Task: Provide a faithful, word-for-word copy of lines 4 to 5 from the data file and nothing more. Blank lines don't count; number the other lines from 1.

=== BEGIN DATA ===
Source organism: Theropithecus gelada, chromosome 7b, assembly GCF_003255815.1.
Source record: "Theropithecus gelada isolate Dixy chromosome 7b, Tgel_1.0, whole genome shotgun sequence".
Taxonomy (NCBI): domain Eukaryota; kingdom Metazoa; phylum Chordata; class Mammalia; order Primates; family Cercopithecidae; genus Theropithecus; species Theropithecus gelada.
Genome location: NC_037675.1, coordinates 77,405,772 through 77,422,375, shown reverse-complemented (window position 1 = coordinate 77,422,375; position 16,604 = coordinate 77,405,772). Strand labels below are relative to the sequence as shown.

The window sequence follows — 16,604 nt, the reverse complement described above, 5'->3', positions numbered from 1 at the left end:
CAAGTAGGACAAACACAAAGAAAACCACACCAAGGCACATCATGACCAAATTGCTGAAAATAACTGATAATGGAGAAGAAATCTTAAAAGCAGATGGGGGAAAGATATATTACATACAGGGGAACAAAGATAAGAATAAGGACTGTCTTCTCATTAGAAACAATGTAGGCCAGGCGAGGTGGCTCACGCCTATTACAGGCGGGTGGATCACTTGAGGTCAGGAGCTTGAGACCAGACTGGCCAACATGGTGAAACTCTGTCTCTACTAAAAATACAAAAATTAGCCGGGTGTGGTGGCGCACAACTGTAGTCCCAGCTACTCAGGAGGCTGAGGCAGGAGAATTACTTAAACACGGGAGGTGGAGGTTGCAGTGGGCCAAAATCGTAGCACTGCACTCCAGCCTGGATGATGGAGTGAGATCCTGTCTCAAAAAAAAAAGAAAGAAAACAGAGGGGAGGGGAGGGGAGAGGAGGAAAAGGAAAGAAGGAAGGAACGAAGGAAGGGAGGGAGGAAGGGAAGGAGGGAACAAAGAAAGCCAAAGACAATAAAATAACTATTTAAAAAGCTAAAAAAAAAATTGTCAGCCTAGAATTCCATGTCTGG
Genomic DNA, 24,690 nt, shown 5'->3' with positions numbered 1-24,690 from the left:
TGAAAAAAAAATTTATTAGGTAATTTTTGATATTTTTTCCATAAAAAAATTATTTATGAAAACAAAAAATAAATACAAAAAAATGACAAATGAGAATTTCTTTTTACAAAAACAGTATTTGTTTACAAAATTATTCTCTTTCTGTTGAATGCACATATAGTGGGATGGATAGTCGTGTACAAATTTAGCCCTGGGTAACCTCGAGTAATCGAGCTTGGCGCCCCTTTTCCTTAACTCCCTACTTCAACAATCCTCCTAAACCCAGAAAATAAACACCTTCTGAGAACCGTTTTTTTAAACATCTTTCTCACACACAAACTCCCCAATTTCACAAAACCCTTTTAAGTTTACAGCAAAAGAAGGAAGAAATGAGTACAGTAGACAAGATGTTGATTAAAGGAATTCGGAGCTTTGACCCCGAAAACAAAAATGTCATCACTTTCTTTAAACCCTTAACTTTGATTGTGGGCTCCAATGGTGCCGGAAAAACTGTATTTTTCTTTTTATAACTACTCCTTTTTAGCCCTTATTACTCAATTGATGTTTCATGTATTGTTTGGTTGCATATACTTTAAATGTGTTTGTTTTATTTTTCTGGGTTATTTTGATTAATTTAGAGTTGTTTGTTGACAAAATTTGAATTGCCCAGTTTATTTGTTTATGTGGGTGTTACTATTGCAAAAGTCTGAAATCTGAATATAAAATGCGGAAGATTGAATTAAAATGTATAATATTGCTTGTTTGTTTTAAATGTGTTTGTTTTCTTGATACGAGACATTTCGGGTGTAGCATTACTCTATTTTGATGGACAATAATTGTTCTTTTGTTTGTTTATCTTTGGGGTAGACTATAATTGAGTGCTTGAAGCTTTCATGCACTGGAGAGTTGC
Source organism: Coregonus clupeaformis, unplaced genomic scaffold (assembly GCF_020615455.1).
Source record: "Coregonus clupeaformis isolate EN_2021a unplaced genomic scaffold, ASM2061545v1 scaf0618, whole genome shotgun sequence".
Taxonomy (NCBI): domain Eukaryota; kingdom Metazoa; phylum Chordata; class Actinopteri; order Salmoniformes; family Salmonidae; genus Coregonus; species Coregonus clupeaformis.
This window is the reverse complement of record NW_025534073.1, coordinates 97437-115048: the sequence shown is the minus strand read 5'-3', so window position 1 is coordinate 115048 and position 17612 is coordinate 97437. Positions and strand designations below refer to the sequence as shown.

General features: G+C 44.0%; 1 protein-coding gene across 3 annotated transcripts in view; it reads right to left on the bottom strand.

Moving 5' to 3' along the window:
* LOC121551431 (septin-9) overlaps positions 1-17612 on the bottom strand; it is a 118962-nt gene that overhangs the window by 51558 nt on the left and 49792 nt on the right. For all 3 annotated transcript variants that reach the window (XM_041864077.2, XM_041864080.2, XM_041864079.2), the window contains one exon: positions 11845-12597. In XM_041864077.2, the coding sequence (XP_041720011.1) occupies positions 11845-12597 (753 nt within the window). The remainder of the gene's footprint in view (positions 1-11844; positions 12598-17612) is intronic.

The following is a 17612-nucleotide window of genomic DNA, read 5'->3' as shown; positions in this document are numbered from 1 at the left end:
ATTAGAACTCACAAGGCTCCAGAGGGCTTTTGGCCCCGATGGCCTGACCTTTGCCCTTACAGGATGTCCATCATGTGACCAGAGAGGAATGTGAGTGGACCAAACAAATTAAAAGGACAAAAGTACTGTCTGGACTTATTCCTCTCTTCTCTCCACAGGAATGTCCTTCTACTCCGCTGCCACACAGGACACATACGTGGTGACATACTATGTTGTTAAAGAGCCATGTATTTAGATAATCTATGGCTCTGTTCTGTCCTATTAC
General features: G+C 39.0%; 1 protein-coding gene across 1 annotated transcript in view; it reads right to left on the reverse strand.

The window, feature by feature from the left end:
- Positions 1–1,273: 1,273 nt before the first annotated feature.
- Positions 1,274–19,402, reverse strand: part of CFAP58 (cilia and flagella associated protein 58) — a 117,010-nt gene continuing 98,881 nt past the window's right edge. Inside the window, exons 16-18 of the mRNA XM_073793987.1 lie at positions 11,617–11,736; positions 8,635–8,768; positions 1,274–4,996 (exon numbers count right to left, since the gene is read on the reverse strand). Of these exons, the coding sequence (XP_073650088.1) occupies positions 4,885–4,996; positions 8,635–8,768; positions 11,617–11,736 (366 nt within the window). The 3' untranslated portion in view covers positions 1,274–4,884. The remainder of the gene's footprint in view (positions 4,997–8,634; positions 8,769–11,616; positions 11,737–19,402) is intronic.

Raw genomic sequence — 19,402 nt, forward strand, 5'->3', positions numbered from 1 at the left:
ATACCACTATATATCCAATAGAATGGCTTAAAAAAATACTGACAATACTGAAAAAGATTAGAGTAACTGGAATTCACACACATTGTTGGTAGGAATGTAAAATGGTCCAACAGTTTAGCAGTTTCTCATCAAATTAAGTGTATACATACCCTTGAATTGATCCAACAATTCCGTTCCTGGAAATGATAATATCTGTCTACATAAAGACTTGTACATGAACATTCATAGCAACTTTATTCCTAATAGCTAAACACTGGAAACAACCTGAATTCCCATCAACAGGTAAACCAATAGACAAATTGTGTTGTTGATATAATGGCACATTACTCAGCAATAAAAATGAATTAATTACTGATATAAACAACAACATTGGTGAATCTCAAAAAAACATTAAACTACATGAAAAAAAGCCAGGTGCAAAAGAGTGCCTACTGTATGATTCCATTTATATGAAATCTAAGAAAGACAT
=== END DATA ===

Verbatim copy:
Genome location: NC_037675.1, coordinates 77,405,772 through 77,422,375, shown reverse-complemented (window position 1 = coordinate 77,422,375; position 16,604 = coordinate 77,405,772). Strand labels below are relative to the sequence as shown.

The window sequence follows — 16,604 nt, the reverse complement described above, 5'->3', positions numbered from 1 at the left end: